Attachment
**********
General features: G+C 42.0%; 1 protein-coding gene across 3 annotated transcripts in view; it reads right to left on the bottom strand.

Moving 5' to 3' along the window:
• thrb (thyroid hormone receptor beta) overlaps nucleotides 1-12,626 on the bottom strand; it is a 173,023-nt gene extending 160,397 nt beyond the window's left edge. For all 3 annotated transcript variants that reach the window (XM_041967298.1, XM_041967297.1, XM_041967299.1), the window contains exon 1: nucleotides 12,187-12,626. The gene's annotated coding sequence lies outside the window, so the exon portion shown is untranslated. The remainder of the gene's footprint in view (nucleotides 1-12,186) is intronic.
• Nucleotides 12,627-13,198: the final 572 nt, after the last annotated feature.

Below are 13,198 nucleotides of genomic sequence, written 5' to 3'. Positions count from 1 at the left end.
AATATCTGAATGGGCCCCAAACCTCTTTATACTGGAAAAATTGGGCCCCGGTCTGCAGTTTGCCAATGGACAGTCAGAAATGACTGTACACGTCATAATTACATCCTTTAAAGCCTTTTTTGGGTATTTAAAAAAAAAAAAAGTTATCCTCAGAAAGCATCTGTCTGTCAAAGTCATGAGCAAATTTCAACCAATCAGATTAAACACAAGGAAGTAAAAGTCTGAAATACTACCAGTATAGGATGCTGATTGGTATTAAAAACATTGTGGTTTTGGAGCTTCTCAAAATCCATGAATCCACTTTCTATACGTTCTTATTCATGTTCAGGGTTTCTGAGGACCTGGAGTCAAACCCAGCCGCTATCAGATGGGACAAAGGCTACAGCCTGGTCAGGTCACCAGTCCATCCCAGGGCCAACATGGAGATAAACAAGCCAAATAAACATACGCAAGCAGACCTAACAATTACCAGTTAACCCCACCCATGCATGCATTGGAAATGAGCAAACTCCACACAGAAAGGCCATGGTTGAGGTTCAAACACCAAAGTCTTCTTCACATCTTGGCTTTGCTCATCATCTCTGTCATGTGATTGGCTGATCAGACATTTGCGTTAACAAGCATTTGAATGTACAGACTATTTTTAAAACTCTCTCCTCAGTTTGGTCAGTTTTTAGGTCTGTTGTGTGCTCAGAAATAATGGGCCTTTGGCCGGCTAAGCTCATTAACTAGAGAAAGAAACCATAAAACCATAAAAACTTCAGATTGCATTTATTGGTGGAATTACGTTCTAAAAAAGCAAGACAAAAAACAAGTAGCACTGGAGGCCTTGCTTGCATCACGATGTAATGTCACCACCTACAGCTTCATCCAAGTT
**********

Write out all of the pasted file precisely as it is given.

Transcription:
General features: G+C 42.0%; 1 protein-coding gene across 3 annotated transcripts in view; it reads right to left on the bottom strand.

Moving 5' to 3' along the window:
• thrb (thyroid hormone receptor beta) overlaps nucleotides 1-12,626 on the bottom strand; it is a 173,023-nt gene extending 160,397 nt beyond the window's left edge. For all 3 annotated transcript variants that reach the window (XM_041967298.1, XM_041967297.1, XM_041967299.1), the window contains exon 1: nucleotides 12,187-12,626. The gene's annotated coding sequence lies outside the window, so the exon portion shown is untranslated. The remainder of the gene's footprint in view (nucleotides 1-12,186) is intronic.
• Nucleotides 12,627-13,198: the final 572 nt, after the last annotated feature.

Below are 13,198 nucleotides of genomic sequence, written 5' to 3'. Positions count from 1 at the left end.
AATATCTGAATGGGCCCCAAACCTCTTTATACTGGAAAAATTGGGCCCCGGTCTGCAGTTTGCCAATGGACAGTCAGAAATGACTGTACACGTCATAATTACATCCTTTAAAGCCTTTTTTGGGTATTTAAAAAAAAAAAAAGTTATCCTCAGAAAGCATCTGTCTGTCAAAGTCATGAGCAAATTTCAACCAATCAGATTAAACACAAGGAAGTAAAAGTCTGAAATACTACCAGTATAGGATGCTGATTGGTATTAAAAACATTGTGGTTTTGGAGCTTCTCAAAATCCATGAATCCACTTTCTATACGTTCTTATTCATGTTCAGGGTTTCTGAGGACCTGGAGTCAAACCCAGCCGCTATCAGATGGGACAAAGGCTACAGCCTGGTCAGGTCACCAGTCCATCCCAGGGCCAACATGGAGATAAACAAGCCAAATAAACATACGCAAGCAGACCTAACAATTACCAGTTAACCCCACCCATGCATGCATTGGAAATGAGCAAACTCCACACAGAAAGGCCATGGTTGAGGTTCAAACACCAAAGTCTTCTTCACATCTTGGCTTTGCTCATCATCTCTGTCATGTGATTGGCTGATCAGACATTTGCGTTAACAAGCATTTGAATGTACAGACTATTTTTAAAACTCTCTCCTCAGTTTGGTCAGTTTTTAGGTCTGTTGTGTGCTCAGAAATAATGGGCCTTTGGCCGGCTAAGCTCATTAACTAGAGAAAGAAACCATAAAACCATAAAAACTTCAGATTGCATTTATTGGTGGAATTACGTTCTAAAAAAGCAAGACAAAAAACAAGTAGCACTGGAGGCCTTGCTTGCATCACGATGTAATGTCACCACCTACAGCTTCATCCAAGTT